Broadband still a local concern

GCN Insider

If the federal government hadn't stepped in to build the interstate highway system in the 1950s, it's unlikely that the country's subsequent economic boom would have been as robust as it was.

It is equally important, some say, that government get involved in building broadband infrastructure.

It seems the federal government isn't going to step in, so municipal governments would be well advised to pick up the slack. At least that's the recommendation of Christopher Mitchell, a research associate at the Institute for Local Self-Reliance (ILSR), a nonprofit research group.

'People need broadband so badly,' Mitchell told GCN. 'To just sit around and say, 'Well, we should rely on someone else to bring it in and keep us competitive with other cities in the region,' that's not really a good policy for a city that is trying to encourage economic development.'

Many cities have in recent years initiated programs to provide public Wi-Fi, and although a number of them have given up those programs, Mitchell said, cities shouldn't throw out the baby with the bath water. Offering free Wi-Fi is not the only model cities should consider, nor is it the most likely to be self-sustaining, he said. 'There have been some cases in which people have gotten into trouble by offering free services [without] having enough revenues from somewhere to cover it.'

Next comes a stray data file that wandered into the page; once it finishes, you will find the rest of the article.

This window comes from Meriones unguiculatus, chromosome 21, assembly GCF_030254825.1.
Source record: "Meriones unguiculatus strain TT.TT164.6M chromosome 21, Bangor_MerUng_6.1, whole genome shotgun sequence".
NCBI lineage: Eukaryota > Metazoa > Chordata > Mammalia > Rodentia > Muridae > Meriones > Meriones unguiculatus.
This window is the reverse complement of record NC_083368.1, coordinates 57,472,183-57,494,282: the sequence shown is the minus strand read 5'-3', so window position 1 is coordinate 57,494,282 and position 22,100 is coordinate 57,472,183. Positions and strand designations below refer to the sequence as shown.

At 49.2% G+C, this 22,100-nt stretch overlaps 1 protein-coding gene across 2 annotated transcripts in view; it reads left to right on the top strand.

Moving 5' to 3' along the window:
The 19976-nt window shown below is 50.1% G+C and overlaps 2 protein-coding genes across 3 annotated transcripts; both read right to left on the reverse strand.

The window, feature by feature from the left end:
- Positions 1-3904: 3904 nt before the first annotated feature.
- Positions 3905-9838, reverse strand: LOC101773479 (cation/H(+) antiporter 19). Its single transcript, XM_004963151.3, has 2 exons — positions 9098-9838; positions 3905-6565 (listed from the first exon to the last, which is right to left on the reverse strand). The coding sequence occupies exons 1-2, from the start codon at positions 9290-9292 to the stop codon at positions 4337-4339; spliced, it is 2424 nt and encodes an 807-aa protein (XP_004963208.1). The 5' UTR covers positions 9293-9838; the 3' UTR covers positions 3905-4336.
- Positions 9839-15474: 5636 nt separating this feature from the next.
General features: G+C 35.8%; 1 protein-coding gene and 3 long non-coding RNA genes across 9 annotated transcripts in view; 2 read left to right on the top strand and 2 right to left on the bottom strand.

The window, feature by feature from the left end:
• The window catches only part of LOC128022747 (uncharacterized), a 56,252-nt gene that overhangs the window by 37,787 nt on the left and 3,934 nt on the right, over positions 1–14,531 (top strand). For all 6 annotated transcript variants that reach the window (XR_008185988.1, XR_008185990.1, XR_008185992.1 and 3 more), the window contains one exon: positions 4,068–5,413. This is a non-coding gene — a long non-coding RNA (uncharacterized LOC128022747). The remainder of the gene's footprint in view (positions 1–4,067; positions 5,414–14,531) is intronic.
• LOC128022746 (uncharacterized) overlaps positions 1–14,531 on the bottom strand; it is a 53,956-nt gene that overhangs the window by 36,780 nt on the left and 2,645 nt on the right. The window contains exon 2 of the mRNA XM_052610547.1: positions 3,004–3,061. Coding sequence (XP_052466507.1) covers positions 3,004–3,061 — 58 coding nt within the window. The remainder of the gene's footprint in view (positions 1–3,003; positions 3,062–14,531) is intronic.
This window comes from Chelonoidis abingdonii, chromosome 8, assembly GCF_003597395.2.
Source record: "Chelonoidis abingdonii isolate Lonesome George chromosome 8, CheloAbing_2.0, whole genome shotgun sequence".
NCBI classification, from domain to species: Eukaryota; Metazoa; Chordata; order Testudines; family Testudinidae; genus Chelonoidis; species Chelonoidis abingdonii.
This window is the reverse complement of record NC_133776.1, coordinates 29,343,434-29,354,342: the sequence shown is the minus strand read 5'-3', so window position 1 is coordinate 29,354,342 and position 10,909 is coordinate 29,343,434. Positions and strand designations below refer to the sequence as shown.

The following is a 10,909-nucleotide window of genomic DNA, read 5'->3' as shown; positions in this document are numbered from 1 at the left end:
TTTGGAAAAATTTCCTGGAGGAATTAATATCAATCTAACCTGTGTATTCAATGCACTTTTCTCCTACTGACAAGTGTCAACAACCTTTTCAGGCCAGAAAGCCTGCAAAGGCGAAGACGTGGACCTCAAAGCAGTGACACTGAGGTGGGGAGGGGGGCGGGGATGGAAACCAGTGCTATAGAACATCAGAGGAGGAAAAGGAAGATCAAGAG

A recent ILSR report written by Mitchell warns against relying on private service providers.

Some communities still are not served by those providers, and others cannot count on continuing services.

'Too many cities are currently reliant on private providers for essential infrastructure ' a point brought home to Michigan when Comcast chose to stop supplying some police and fire stations with free broadband and television services,' the report stated.

The report examines all available technologies for delivering Internet connectivity and recommends a combination of fiber optic and wireless for most cities.

'One of the big costs of Wi-Fi is trying to get all the data from each point back to the central area to route it to where it needs to go,' Mitchell said. 'That's why we argue that wired and wireless go together so well. If you commit to having a large fiber network, you can put up Wi-Fi nodes almost anywhere you want. And you have the backbone entirely built. In that case, it's pretty inexpensive if you want to offer Wi-Fi pretty much anywhere.'

Mitchell said there are significant political hurdles to building municipal broadband systems, but, he said, 'I would argue that people are willing to pay their fair share of networks more than they are their fair share of the roads. Local governments shouldn't view this as a cash cow, certainly, but it does have revenue potential.'

About the Author

Patrick Marshall is a freelance technology writer for GCN.


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